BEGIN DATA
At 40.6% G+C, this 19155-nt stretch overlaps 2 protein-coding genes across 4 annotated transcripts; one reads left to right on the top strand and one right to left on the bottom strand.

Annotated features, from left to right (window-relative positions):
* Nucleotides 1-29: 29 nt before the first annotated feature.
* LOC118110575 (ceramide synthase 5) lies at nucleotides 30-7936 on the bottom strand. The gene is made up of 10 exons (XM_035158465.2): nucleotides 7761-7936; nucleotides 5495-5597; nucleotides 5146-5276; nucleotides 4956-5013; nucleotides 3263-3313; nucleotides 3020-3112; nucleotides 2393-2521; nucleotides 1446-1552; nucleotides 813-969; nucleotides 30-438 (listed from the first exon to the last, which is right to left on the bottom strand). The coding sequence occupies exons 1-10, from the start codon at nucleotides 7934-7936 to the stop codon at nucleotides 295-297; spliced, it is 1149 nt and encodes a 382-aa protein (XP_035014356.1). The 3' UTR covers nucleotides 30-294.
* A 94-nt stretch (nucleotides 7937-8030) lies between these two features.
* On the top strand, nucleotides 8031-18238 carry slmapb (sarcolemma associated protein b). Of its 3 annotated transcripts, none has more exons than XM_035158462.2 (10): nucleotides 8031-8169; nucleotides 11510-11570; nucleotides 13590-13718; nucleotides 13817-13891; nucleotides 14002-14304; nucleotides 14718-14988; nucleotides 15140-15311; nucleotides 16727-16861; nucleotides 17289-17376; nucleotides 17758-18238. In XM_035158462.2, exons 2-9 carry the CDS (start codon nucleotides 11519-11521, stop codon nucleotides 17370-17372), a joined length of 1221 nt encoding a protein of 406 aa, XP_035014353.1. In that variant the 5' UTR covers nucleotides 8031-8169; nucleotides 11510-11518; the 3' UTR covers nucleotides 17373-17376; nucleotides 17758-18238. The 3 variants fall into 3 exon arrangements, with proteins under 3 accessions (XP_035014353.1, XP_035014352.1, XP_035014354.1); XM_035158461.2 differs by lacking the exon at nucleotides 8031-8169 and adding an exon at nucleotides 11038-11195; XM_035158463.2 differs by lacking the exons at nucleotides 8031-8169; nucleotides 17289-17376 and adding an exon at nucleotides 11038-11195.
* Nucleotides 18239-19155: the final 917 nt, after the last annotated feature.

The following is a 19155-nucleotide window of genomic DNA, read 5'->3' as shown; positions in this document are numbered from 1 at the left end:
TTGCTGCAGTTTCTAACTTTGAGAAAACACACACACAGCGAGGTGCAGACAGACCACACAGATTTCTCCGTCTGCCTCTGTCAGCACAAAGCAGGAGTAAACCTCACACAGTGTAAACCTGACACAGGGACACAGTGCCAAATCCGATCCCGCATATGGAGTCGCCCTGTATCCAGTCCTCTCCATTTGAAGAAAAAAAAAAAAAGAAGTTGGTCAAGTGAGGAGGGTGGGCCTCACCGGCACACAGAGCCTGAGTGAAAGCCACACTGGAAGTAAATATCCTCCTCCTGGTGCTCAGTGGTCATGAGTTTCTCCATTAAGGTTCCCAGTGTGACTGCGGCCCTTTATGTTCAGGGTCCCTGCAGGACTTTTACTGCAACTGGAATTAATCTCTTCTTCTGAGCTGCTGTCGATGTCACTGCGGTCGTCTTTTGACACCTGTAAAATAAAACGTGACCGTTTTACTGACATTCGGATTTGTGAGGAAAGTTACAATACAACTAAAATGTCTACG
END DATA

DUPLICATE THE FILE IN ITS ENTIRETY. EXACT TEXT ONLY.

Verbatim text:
At 40.6% G+C, this 19155-nt stretch overlaps 2 protein-coding genes across 4 annotated transcripts; one reads left to right on the top strand and one right to left on the bottom strand.

Annotated features, from left to right (window-relative positions):
* Nucleotides 1-29: 29 nt before the first annotated feature.
* LOC118110575 (ceramide synthase 5) lies at nucleotides 30-7936 on the bottom strand. The gene is made up of 10 exons (XM_035158465.2): nucleotides 7761-7936; nucleotides 5495-5597; nucleotides 5146-5276; nucleotides 4956-5013; nucleotides 3263-3313; nucleotides 3020-3112; nucleotides 2393-2521; nucleotides 1446-1552; nucleotides 813-969; nucleotides 30-438 (listed from the first exon to the last, which is right to left on the bottom strand). The coding sequence occupies exons 1-10, from the start codon at nucleotides 7934-7936 to the stop codon at nucleotides 295-297; spliced, it is 1149 nt and encodes a 382-aa protein (XP_035014356.1). The 3' UTR covers nucleotides 30-294.
* A 94-nt stretch (nucleotides 7937-8030) lies between these two features.
* On the top strand, nucleotides 8031-18238 carry slmapb (sarcolemma associated protein b). Of its 3 annotated transcripts, none has more exons than XM_035158462.2 (10): nucleotides 8031-8169; nucleotides 11510-11570; nucleotides 13590-13718; nucleotides 13817-13891; nucleotides 14002-14304; nucleotides 14718-14988; nucleotides 15140-15311; nucleotides 16727-16861; nucleotides 17289-17376; nucleotides 17758-18238. In XM_035158462.2, exons 2-9 carry the CDS (start codon nucleotides 11519-11521, stop codon nucleotides 17370-17372), a joined length of 1221 nt encoding a protein of 406 aa, XP_035014353.1. In that variant the 5' UTR covers nucleotides 8031-8169; nucleotides 11510-11518; the 3' UTR covers nucleotides 17373-17376; nucleotides 17758-18238. The 3 variants fall into 3 exon arrangements, with proteins under 3 accessions (XP_035014353.1, XP_035014352.1, XP_035014354.1); XM_035158461.2 differs by lacking the exon at nucleotides 8031-8169 and adding an exon at nucleotides 11038-11195; XM_035158463.2 differs by lacking the exons at nucleotides 8031-8169; nucleotides 17289-17376 and adding an exon at nucleotides 11038-11195.
* Nucleotides 18239-19155: the final 917 nt, after the last annotated feature.

The following is a 19155-nucleotide window of genomic DNA, read 5'->3' as shown; positions in this document are numbered from 1 at the left end:
TTGCTGCAGTTTCTAACTTTGAGAAAACACACACACAGCGAGGTGCAGACAGACCACACAGATTTCTCCGTCTGCCTCTGTCAGCACAAAGCAGGAGTAAACCTCACACAGTGTAAACCTGACACAGGGACACAGTGCCAAATCCGATCCCGCATATGGAGTCGCCCTGTATCCAGTCCTCTCCATTTGAAGAAAAAAAAAAAAAGAAGTTGGTCAAGTGAGGAGGGTGGGCCTCACCGGCACACAGAGCCTGAGTGAAAGCCACACTGGAAGTAAATATCCTCCTCCTGGTGCTCAGTGGTCATGAGTTTCTCCATTAAGGTTCCCAGTGTGACTGCGGCCCTTTATGTTCAGGGTCCCTGCAGGACTTTTACTGCAACTGGAATTAATCTCTTCTTCTGAGCTGCTGTCGATGTCACTGCGGTCGTCTTTTGACACCTGTAAAATAAAACGTGACCGTTTTACTGACATTCGGATTTGTGAGGAAAGTTACAATACAACTAAAATGTCTACG